Length: 1,000 word essay minimum (about 4 double-spaced typewritten pages) and 1,500 words maximum; most of the words should be your words.
Format: 12-point font, word-processed, double-spaced, using MLA format, including first-page heading, title, and repeating header with page number. Must submit Word-compatible file in Blackboard for grading with the possibility of revision. If you submit a .pdf or other file in which I cannot easily insert comments, you forfeit the ability to revise.
Points Available: 100
Use Conventions of Literary Analysis: Write in third person—no use of “I” or “you”; write in the present tense.
Research: No secondary research is allowed, but you may cite historical or introductory material from your textbook, the Bible, or class lectures/LTs.
Quotations: Cite author or piece of literature as appropriate (if not identified in a signal phrase) and line numbers in parentheses after quotations, using MLA format.
Example Papers: Some good examples are posted in Blackboard; you should read these and then put them away to avoid plagiarism. You may not quote or cite the example papers.
Works Cited: You do need a Works Cited section (not started on a separate page; just begin it at the end of your paper), however. It will simply be brief. You will be citing the pieces of literature from NAEL that you are writing about and you may also cite non-literature information from your textbook as mentioned above.
Thesis: Include a clear thesis that makes an argument. Use well-integrated quotations and paraphrases from the text to support your claim.
Choose one of these prompts to answer:
Anglo-Saxon literary works address a Christian audience yet affirm the values of the warrior cultures in power during the 700s-1000s. Compare and contrast the Christian and secular/pagan/Anglo-Saxon elements of two works from the early Middle Ages.
You may choose from “The Wife’s Lament,” “The Dream of the Rood,” and Beowulf. Discuss the inclusion of secular/pagan elements as well as Christian elements and how the various elements develop (and/or complicate) the piece as a whole. Draw specific examples from each writer to support your explanations. You may not use Grendel for this paper.
Your paper should respond to this prompt by articulating and developing a thesis that tells the reader what aspect of the two works you choose will form the framework by which you will examine the pagan and Christian elements of the works. For example, if you choose to look at heroism in “The Dream of the Rood” and Beowulf, then your thesis might look at pagan traits of a hero and reference the Anglo-Saxon heroic code, giving examples from each work that show pagan heroic traits. Your thesis would also look at Christian traits in both works that a hero might have and detail how these traits appear in each work. Finally, note what kind of tension or other dynamic the presence of two sometimes conflicting religions/ideologies creates for the reader. What is the reader supposed to think about Germanic warriors in Beowulf who were never Christian but who espouse Christian values? What might the reader take away from Christ’s heroic actions in “The Dream of the Rood” that would likely appeal to a pagan audience? What can the reader understand from those same heroic actions in the context of Christian values?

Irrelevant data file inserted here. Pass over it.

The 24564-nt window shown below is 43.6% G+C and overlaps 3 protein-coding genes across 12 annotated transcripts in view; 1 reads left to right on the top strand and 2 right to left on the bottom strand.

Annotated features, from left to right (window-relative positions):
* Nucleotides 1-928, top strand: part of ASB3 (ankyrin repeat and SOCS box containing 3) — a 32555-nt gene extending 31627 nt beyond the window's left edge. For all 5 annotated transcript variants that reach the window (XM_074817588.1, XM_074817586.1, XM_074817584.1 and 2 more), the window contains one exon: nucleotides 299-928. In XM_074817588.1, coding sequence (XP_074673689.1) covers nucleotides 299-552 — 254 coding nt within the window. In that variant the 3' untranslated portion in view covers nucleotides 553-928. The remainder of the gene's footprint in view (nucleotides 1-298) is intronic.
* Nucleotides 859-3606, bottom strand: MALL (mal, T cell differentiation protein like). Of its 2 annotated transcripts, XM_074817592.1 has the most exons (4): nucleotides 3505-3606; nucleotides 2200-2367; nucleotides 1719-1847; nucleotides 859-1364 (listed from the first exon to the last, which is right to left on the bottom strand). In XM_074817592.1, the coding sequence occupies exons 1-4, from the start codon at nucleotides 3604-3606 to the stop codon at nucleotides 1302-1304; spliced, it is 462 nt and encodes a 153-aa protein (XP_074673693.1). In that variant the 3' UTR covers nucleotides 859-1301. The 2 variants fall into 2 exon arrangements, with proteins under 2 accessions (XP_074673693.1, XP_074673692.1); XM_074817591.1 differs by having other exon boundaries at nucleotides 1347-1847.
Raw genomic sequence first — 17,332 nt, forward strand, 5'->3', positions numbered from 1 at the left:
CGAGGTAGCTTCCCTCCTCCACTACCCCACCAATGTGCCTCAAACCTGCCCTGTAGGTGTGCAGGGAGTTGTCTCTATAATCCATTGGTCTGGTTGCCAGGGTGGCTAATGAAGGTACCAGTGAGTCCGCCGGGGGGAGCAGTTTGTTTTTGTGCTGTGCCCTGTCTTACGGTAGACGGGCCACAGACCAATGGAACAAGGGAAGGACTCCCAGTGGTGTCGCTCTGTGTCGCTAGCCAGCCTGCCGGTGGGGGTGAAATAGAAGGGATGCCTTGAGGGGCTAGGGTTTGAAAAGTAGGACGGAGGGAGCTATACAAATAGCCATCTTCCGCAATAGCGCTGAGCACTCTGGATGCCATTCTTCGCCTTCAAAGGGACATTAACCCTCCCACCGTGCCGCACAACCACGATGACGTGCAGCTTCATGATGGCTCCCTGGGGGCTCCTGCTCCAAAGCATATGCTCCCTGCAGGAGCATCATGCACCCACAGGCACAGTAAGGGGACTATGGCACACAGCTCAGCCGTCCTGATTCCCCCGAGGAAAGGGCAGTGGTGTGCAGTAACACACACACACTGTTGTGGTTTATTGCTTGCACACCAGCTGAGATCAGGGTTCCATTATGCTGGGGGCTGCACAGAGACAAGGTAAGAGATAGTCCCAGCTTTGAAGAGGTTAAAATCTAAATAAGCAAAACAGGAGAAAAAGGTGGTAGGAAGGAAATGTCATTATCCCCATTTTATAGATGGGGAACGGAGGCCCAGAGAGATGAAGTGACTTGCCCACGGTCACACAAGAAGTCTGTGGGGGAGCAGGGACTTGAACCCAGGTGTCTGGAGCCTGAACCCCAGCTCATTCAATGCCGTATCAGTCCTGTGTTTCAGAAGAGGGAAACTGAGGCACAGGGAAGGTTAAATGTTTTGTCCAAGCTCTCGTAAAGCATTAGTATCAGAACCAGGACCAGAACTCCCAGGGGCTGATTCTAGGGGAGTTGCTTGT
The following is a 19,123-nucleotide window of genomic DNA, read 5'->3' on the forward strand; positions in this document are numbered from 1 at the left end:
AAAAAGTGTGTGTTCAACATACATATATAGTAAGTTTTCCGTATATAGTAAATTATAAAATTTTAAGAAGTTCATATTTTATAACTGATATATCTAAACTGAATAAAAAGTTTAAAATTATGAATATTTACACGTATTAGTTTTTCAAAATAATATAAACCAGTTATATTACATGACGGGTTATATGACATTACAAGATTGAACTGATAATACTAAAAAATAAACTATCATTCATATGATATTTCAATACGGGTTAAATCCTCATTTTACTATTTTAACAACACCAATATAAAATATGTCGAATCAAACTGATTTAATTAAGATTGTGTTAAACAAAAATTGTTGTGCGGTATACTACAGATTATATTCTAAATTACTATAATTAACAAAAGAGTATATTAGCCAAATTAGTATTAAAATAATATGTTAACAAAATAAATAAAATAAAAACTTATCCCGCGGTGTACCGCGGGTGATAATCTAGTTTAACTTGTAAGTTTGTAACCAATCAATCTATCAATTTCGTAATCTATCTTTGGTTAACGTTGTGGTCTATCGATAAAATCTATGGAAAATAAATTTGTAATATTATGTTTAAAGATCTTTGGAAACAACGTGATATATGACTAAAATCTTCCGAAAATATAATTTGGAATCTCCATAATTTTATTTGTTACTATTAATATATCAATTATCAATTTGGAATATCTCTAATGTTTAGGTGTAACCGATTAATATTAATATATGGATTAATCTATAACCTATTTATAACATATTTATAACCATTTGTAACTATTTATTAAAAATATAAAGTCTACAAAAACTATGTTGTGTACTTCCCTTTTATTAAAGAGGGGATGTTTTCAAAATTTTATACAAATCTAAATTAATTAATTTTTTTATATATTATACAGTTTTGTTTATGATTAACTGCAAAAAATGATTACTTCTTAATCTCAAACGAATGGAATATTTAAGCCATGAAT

Other approaches to this prompt might include ideas such as kingship (both Beowulf and Christ are kings, so what traits of kingship do Beowulf and Christ share when thinking about the heroic code and Christian values?), loyalty (what characters in each poem function as loyal thanes or retainers; how does the king/hero figure in each poem inspire and reward loyalty?), or heroic deeds (what heroic deeds does each hero accomplish, and how do these deeds line up with the heroic code or Christian values?). Another possibility is examining the narrator in each poem and looking at evidence of the narrator’s relationship to Christianity, Christian values, or the heroic code. Remember that the narrator in “The Dream of the Rood” is the dreamer, but within the dream, the narrator is the Rood; in “The Wife’s Lament,” the narrator is presumed to be a real individual, the wife who has been left behind. In Beowulf, the narrator is likely a Christian monk who wrote down an orally transmitted poem and added in a Christian perspective.